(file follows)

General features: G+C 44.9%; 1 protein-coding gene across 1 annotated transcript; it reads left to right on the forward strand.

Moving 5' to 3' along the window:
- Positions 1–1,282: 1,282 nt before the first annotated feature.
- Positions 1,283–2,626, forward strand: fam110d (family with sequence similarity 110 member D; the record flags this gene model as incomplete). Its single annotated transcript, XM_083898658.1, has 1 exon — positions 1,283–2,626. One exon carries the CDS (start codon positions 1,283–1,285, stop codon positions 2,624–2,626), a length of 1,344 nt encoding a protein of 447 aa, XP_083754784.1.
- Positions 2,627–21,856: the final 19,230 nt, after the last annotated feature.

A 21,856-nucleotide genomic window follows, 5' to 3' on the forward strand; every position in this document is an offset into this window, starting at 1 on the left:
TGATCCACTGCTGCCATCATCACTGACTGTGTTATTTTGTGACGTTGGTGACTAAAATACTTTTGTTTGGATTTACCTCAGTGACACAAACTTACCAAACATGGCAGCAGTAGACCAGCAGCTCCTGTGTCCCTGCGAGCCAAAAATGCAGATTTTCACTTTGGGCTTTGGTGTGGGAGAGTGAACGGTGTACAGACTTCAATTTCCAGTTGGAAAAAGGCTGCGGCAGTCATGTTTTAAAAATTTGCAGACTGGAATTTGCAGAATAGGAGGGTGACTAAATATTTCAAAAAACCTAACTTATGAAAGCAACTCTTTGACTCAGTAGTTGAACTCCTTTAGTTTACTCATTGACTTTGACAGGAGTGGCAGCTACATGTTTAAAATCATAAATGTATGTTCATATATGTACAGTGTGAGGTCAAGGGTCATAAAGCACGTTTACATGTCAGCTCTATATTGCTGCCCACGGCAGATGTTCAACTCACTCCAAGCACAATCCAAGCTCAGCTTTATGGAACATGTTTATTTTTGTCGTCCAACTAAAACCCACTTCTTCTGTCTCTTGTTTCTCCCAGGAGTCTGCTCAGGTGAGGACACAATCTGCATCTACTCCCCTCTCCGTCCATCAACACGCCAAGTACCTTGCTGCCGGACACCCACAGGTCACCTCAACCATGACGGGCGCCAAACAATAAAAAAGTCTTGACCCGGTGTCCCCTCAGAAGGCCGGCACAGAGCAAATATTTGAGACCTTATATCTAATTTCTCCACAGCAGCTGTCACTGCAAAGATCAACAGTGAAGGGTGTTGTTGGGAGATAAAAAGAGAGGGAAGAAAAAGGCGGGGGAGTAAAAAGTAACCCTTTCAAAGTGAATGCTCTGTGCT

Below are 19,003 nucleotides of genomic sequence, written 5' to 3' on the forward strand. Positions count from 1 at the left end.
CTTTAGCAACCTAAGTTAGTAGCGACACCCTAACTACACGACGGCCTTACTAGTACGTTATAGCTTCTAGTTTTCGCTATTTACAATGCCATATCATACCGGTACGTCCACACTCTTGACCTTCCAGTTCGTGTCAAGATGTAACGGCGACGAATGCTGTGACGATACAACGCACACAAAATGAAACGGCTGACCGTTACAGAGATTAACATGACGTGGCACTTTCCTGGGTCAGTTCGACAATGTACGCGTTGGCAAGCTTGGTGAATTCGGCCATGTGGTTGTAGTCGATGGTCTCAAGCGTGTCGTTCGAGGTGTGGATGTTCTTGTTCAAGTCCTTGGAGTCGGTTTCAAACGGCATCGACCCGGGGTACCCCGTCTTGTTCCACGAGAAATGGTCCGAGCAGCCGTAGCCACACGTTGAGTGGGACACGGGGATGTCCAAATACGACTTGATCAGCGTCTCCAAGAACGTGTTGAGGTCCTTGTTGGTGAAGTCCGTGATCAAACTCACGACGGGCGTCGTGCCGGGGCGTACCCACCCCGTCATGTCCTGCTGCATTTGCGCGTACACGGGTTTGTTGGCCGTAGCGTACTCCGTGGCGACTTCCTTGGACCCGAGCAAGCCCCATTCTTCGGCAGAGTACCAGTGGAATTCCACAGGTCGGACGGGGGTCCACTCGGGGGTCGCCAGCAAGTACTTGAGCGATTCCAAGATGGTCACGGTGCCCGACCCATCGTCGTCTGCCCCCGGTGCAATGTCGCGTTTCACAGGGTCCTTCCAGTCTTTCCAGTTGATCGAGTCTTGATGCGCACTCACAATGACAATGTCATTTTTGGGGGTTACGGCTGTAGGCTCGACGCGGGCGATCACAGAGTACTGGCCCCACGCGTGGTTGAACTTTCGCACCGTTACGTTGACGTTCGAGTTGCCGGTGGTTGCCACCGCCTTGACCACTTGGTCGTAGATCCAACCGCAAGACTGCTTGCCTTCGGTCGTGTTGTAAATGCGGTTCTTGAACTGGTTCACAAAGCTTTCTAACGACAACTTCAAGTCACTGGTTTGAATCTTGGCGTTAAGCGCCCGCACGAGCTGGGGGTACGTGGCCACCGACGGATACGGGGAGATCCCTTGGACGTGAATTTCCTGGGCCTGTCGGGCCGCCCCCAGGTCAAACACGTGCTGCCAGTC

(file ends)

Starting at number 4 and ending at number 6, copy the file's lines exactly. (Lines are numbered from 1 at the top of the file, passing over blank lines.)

- Positions 1,283–2,626, forward strand: fam110d (family with sequence similarity 110 member D; the record flags this gene model as incomplete). Its single annotated transcript, XM_083898658.1, has 1 exon — positions 1,283–2,626. One exon carries the CDS (start codon positions 1,283–1,285, stop codon positions 2,624–2,626), a length of 1,344 nt encoding a protein of 447 aa, XP_083754784.1.
- Positions 2,627–21,856: the final 19,230 nt, after the last annotated feature.

A 21,856-nucleotide genomic window follows, 5' to 3' on the forward strand; every position in this document is an offset into this window, starting at 1 on the left: